PL EN


2006 | 30 | 495-504
Article title

Names of bee-hives in the dialects of Latvian

Authors
Selected contents from this journal
Title variants
Languages of publication
RU
Abstracts
EN
The article deals with names of bee-hives, their origin and distribution in the dialects of Latvian. As far as the first bee-hives were in the hollowed out trees the appellative (bisu) 'kuoks' (bee tree) probably reflects the more ancient meaning of this word. (bisu) 'kuoks' is widespread throughout Latvia. The next stage of development in the bee-keeping were so called block-hives. Their names in the dialects of Latvian are: 'auls', 'avelis', 'avilis', 'blukis', 'gulinis', 'klucis', 'kuozavs', ('gulins') 'kuozuls', 'pulcinis', 'struops', 'truops'. Nevertheless, these names are used to denote modern up-to-date bee-hives which sometimes are called 'skapitis' (locker), 'majina' (a little house). The appellative (bisu) 'struops' being a word of Standard Latvian is widespread throughout Latvia. It is used in Latgale, too, although in some subdialects it has penetrated under the influence of Standard Latvian. The wariant 'truops' occures mainly in the Eastern part of Latvia (in Vidzeme and in a little compact area in the Eastern part of Latgale). The apellatives 'auls', 'aulis' are registered in some vernaculars of Kurzeme and Vidzeme, the variations 'avelis' and 'avilis' are common mainly in Southern and Western Latgale as far as in Selonian vernaculars of Zemgale. The name 'pulcinis' is known mainly in some Western subdialects of Latgale. German lanword 'klucis' is common mainly in Western part of Latvia, 'blukis' - in Eastern regions of Latvia. The Slavic loanword 'kuozavs' and its wariant 'kuozuls' is widespread in the Central and Northen area. Other variant names of Slavic origin are rare: 'domiks', 'kaloda', 'lezaks'. The names of bee-hives reflect the development and change of the meaning of the words. The examined material allows a conclusion that the names of bee-hives are mostly of Indo-european and Baltic origin, although some borrowings from Slavonic languages occur. Words of German origin are rare.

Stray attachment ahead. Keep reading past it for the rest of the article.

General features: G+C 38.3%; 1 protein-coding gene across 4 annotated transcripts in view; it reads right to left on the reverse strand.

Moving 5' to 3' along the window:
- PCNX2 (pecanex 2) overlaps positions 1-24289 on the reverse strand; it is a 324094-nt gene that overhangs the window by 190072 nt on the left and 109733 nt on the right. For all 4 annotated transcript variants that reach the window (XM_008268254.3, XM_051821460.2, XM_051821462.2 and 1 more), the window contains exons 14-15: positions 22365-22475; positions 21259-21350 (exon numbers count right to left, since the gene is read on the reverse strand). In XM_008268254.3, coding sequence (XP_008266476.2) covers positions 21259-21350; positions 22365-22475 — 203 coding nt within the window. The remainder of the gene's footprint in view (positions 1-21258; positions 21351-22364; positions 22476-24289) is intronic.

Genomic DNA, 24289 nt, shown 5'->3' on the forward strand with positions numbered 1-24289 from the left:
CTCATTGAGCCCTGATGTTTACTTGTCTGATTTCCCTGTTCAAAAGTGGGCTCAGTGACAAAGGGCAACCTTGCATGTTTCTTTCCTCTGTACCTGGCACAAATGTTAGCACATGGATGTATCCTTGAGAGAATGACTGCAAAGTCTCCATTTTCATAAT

Year
Volume
30
Pages
495-504
Physical description
Document type
ARTICLE
Contributors
author
  • A. Stafetska, Latvian Language Institute of the University of Latvia, Akademijas laukuma 1, LV-1033 Riga, Latvia
References
Document Type
Publication order reference
Identifiers
CEJSH db identifier
07PLAAAA02134508
YADDA identifier
bwmeta1.element.cfbebfc1-8fa7-324a-930f-714787a3bad8
JavaScript is turned off in your web browser. Turn it on to take full advantage of this site, then refresh the page.